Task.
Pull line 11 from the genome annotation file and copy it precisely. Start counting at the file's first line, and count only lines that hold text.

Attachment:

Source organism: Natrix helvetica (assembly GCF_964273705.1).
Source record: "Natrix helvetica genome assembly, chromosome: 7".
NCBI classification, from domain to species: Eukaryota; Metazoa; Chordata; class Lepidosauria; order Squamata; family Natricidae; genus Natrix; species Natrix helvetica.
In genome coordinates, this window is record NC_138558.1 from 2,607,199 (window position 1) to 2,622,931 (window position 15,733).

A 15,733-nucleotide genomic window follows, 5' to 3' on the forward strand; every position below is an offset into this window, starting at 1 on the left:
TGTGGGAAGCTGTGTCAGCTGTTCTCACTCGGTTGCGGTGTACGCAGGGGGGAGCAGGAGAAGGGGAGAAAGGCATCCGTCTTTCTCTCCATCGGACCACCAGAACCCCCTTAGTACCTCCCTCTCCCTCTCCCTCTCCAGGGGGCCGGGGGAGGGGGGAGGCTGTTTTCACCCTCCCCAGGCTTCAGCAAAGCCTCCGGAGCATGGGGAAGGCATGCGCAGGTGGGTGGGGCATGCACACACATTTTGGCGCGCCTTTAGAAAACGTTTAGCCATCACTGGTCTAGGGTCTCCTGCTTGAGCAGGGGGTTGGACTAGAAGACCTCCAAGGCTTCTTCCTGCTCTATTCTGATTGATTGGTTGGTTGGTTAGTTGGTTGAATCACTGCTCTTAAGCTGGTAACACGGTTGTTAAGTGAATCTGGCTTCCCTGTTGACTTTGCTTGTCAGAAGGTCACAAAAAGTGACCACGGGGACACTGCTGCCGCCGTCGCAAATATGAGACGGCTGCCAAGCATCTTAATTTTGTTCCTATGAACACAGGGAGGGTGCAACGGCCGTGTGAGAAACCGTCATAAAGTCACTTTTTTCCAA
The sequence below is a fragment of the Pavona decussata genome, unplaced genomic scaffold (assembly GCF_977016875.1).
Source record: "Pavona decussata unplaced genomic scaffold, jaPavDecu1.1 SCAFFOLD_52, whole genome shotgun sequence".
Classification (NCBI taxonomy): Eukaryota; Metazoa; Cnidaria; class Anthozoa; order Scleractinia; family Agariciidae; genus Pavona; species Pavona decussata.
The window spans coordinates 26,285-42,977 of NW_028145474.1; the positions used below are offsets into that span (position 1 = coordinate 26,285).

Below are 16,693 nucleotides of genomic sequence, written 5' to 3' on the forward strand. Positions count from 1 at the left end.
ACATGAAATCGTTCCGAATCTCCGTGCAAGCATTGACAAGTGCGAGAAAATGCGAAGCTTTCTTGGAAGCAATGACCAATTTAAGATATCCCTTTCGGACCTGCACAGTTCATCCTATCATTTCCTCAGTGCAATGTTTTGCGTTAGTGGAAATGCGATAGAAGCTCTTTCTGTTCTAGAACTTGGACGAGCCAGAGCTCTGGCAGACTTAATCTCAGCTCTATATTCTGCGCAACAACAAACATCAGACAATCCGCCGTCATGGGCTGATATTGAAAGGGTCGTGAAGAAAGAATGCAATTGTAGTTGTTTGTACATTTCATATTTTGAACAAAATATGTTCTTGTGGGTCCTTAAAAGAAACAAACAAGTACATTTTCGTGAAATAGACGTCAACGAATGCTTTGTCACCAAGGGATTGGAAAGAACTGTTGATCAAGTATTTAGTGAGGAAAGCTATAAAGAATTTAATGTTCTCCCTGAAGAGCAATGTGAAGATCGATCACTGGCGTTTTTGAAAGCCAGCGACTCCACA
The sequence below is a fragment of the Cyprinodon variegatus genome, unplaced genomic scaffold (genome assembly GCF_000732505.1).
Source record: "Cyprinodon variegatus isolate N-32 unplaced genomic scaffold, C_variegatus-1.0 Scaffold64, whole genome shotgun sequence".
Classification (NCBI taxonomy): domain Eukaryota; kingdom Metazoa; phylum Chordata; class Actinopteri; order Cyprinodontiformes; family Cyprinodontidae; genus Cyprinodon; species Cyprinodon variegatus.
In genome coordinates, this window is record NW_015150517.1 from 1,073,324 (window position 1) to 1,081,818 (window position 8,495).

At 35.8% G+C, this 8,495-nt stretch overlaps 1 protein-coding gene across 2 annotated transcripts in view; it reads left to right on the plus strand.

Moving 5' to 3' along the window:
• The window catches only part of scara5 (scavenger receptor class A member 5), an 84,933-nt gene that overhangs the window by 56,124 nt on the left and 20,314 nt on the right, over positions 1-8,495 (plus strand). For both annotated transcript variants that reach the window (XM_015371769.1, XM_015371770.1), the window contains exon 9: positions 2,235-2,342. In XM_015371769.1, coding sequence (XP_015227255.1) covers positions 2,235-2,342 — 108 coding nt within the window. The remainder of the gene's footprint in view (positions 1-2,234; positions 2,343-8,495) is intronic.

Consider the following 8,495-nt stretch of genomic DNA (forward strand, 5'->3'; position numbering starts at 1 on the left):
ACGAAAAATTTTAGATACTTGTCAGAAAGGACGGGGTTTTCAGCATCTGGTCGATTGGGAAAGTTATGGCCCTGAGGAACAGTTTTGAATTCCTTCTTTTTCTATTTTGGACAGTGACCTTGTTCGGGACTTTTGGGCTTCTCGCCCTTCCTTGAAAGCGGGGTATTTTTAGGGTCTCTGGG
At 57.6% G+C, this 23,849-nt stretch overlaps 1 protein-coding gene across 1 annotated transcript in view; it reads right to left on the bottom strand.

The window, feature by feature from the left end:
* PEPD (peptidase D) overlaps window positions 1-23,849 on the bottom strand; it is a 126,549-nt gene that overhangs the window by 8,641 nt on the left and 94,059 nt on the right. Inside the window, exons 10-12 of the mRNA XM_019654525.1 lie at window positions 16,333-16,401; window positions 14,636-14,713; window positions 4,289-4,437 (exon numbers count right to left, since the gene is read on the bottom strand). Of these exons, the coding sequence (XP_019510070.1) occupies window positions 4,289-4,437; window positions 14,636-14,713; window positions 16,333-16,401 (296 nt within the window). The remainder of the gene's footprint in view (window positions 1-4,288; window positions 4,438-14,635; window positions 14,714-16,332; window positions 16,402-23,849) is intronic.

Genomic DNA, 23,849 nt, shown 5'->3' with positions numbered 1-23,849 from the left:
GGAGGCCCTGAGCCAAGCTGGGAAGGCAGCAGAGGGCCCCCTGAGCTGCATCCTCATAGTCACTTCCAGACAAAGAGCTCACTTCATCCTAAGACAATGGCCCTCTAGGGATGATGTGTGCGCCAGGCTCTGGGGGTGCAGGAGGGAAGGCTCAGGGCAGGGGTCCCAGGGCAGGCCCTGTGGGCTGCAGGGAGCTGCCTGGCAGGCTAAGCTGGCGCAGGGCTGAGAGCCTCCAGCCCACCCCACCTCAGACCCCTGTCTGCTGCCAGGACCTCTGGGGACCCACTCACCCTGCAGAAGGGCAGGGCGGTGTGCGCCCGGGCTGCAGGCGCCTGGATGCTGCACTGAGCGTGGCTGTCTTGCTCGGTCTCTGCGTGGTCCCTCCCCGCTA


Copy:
Below are 16,693 nucleotides of genomic sequence, written 5' to 3' on the forward strand. Positions count from 1 at the left end.